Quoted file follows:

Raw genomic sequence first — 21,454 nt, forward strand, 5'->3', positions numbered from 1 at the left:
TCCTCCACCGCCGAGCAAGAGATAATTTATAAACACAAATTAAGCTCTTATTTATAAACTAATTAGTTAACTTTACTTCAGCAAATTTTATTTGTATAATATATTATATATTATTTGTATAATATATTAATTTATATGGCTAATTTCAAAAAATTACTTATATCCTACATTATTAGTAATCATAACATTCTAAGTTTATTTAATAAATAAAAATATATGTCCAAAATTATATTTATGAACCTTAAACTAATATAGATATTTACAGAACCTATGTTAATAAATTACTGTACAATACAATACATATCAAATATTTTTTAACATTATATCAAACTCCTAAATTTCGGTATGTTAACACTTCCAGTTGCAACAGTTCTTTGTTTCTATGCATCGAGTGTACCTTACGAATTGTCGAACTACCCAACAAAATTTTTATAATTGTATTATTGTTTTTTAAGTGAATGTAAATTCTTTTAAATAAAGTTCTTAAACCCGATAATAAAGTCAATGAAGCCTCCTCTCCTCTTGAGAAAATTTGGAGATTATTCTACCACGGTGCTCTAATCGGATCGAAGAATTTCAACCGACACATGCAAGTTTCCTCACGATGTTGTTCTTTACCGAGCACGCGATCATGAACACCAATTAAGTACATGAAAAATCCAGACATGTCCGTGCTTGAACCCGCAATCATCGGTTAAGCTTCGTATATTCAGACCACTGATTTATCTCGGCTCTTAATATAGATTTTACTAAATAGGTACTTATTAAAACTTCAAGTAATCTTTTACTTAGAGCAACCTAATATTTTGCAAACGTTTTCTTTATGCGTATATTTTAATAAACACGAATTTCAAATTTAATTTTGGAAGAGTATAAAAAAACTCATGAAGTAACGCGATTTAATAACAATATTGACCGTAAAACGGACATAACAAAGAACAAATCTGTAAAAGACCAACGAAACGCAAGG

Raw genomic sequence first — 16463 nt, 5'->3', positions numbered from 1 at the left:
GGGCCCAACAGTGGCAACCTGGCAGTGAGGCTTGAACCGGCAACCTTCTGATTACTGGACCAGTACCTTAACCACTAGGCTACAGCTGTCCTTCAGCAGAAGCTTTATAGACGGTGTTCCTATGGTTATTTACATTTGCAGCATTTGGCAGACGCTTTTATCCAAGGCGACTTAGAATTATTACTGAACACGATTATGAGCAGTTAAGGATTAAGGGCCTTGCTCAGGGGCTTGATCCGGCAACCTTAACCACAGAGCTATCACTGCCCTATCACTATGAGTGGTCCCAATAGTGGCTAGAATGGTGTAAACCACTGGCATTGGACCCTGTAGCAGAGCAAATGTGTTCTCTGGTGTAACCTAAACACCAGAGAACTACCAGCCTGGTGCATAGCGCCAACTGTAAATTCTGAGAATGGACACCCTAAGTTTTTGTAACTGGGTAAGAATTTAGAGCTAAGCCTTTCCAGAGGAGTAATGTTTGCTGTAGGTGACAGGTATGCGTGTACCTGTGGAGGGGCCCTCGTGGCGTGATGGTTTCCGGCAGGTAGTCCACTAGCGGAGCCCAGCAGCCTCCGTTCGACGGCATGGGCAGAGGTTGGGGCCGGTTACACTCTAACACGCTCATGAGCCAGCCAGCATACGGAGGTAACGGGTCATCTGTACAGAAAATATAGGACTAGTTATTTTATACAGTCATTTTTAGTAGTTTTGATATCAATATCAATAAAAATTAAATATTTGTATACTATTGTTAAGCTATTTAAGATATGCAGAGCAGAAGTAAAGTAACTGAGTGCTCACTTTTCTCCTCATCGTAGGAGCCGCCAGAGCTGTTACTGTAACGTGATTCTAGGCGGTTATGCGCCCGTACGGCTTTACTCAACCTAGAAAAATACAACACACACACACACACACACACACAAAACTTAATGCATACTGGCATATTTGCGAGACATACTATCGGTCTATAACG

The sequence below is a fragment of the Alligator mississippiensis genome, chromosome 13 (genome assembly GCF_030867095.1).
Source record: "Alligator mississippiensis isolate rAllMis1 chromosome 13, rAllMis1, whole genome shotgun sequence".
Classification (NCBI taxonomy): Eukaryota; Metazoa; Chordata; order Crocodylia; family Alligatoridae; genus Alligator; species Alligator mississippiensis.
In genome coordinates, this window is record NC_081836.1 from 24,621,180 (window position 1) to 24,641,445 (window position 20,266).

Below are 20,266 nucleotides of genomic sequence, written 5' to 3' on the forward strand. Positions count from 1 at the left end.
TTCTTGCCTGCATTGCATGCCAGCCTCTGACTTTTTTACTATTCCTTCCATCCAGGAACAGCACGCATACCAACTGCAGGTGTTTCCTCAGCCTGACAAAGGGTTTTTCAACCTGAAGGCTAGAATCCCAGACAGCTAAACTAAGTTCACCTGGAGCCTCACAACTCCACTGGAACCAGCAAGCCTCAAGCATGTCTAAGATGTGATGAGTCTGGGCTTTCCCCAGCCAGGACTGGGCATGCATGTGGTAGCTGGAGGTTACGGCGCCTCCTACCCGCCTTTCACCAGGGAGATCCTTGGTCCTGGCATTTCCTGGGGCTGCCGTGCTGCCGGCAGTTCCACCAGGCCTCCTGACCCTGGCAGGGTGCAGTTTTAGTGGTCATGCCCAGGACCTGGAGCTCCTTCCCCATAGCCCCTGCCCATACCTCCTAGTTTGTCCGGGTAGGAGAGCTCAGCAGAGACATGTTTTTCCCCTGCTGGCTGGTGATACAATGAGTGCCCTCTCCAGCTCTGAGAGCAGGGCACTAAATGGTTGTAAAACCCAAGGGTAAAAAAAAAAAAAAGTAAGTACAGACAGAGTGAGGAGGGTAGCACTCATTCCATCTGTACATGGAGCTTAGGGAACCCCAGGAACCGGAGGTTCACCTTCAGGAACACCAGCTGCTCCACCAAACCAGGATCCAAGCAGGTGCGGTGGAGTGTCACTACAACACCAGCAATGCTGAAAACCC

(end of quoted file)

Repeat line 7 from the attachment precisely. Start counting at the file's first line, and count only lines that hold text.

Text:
Classification (NCBI taxonomy): Eukaryota; Metazoa; Chordata; order Crocodylia; family Alligatoridae; genus Alligator; species Alligator mississippiensis.